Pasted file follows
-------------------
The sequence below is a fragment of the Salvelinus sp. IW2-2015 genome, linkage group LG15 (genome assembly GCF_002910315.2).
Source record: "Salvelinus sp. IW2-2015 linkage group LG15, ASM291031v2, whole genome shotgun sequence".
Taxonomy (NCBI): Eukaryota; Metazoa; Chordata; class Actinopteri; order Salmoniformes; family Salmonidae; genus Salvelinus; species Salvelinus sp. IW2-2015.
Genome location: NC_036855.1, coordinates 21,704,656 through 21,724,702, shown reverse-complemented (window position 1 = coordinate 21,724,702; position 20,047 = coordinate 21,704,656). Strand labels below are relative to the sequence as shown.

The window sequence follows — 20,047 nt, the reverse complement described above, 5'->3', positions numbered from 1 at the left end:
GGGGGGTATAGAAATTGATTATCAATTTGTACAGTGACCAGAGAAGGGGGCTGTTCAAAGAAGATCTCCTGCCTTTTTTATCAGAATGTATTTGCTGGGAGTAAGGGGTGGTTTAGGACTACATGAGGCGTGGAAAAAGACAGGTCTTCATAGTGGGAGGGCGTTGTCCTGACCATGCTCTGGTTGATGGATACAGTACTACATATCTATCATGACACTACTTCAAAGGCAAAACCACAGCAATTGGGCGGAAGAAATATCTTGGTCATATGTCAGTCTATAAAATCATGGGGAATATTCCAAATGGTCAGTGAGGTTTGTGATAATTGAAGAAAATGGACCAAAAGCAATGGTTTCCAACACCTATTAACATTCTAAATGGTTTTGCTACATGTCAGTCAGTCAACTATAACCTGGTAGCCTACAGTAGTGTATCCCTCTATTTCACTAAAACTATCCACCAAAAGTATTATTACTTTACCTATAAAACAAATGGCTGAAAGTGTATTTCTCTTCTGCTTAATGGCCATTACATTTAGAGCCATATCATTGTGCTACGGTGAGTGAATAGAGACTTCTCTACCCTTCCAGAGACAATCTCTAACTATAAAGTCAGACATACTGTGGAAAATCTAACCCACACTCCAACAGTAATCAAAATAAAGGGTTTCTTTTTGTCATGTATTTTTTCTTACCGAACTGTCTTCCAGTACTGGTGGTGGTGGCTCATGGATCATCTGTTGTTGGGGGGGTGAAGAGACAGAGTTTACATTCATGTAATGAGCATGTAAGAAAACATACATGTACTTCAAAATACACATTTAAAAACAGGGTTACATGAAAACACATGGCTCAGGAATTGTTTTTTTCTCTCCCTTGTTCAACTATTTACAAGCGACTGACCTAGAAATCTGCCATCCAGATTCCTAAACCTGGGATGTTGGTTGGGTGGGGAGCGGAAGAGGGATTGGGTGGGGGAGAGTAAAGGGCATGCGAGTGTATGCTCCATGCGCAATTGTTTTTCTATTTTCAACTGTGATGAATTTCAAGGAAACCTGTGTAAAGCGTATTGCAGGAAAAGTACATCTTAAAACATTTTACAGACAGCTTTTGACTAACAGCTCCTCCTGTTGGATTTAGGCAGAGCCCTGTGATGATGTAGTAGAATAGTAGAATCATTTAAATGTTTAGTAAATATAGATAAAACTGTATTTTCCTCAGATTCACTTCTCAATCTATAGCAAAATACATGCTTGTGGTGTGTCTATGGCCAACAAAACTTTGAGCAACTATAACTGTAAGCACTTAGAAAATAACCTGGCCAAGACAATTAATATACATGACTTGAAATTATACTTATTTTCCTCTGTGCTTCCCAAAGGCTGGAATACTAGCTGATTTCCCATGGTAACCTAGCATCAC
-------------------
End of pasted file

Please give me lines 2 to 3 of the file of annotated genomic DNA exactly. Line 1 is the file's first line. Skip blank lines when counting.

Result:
Source record: "Salvelinus sp. IW2-2015 linkage group LG15, ASM291031v2, whole genome shotgun sequence".
Taxonomy (NCBI): Eukaryota; Metazoa; Chordata; class Actinopteri; order Salmoniformes; family Salmonidae; genus Salvelinus; species Salvelinus sp. IW2-2015.